Covid-19 and doing the sums
The government response to the Covid-19 virus has assumed something of a religious quality. There is a creed, a statement of faith, which is repeatedly recited and those who dissent from the statement of belief are treated as heretics, as people deserving opprobrium, as people worthy of ostracisation.
The daily briefings were almost liturgical in their presentation and sequencing. The government minister behaving as a bishop flanked by lesser clergy. Of course, like the church did for centuries, the government changed its declaration of what it believed. There was the doctrine of mitigation and herd immunity. Then there was the doctrine of suppression and flattening the curve. Then there came the holy grail of the zero R rate.
The ministers charged with presenting the government response insist they have been entirely consistent in their statement and have always acted on the best scientific evidence, despite the fact that the scientists themselves have been far from unanimous in their conclusions as to what the evidence suggests.
The theory upon which the government has rested its response is that only widespread closures and general social distancing can reduce the number of Covid-19 cases. On the basis of the model the government has used, the reopening of shops and pubs and the general return to work should have increased the number of cases. In those situations where there has been an extensive disregard for the rules, there should be an identifiable spike of cases.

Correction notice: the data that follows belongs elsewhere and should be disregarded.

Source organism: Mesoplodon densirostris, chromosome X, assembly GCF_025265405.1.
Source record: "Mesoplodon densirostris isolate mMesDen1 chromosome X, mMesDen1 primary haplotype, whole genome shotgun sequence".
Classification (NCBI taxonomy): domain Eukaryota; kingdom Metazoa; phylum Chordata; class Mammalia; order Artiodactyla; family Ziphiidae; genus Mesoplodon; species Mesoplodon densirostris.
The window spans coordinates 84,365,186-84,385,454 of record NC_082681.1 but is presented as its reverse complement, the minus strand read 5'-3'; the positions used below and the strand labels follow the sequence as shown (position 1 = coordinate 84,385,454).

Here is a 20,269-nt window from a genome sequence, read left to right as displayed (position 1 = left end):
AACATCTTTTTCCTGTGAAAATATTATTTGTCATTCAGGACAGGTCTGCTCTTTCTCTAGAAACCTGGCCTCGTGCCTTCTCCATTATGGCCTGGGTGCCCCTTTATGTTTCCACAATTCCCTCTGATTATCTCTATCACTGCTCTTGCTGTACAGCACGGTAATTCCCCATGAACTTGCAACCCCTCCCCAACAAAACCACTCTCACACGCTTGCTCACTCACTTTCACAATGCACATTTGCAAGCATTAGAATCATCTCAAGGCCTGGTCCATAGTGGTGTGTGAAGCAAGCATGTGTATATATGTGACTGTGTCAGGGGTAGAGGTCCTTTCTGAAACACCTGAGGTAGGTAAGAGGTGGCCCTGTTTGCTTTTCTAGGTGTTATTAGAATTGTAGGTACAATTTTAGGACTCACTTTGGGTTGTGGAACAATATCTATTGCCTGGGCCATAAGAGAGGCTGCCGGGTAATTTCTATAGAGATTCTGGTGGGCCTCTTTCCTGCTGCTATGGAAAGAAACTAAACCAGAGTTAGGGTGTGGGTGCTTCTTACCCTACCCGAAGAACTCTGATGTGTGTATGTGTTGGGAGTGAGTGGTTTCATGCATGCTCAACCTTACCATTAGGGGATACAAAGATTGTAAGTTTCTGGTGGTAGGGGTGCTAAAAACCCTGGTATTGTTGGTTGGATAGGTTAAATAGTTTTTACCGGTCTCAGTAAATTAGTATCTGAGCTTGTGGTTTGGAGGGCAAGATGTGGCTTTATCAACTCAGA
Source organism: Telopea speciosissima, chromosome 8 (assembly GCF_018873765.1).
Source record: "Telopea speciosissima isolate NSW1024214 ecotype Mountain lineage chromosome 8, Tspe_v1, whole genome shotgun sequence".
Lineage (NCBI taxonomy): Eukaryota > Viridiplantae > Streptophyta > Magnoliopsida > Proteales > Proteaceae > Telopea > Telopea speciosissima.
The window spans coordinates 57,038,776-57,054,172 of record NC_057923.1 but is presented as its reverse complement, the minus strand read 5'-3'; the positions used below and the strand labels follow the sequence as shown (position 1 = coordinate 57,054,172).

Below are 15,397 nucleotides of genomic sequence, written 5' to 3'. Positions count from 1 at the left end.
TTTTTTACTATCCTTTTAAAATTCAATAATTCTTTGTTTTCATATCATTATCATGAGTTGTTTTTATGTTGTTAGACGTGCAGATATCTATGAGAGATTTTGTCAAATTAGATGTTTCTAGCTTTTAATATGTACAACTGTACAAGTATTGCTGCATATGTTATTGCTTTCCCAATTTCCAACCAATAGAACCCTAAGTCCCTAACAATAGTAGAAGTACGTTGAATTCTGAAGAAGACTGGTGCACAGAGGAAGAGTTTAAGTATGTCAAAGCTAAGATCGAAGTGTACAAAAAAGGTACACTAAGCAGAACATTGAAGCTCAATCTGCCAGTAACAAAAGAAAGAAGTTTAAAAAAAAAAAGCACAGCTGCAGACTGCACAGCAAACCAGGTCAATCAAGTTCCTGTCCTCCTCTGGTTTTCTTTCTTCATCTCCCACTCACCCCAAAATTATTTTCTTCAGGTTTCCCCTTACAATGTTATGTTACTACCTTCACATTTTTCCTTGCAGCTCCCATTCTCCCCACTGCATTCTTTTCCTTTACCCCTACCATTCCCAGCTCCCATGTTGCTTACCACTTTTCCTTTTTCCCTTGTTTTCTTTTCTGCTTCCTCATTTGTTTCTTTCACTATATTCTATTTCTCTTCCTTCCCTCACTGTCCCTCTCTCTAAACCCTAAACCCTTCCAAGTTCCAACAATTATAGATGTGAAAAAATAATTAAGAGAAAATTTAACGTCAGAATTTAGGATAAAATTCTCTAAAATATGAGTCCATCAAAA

In some locations, there are obvious examples of the validity of the theory. When Weston-super-Mare was inundated with visitors in the spring, such was the local spike that the hospital had to be closed to admissions.
Yet the local evidence does not always correspond with the theory. At the University of Leicester, Dr Manish Pareek has produced evidence that the rate of infection had continued to increase among Black and Minority Ethnic communities for three weeks after the lockdown had begun. Conversely, the return to the pubs on 4th July, and resumption of social life since, might have been expected to have led to an increase in cases, yet, more than two weeks after a day when distancing was ignored in many places, there is so far no sign of a spike.
The government response needs to be much more nuanced. If public support is to be retained, there needs to be an admission that there is uncertainty and that numbers do not always correspond to what was expected.
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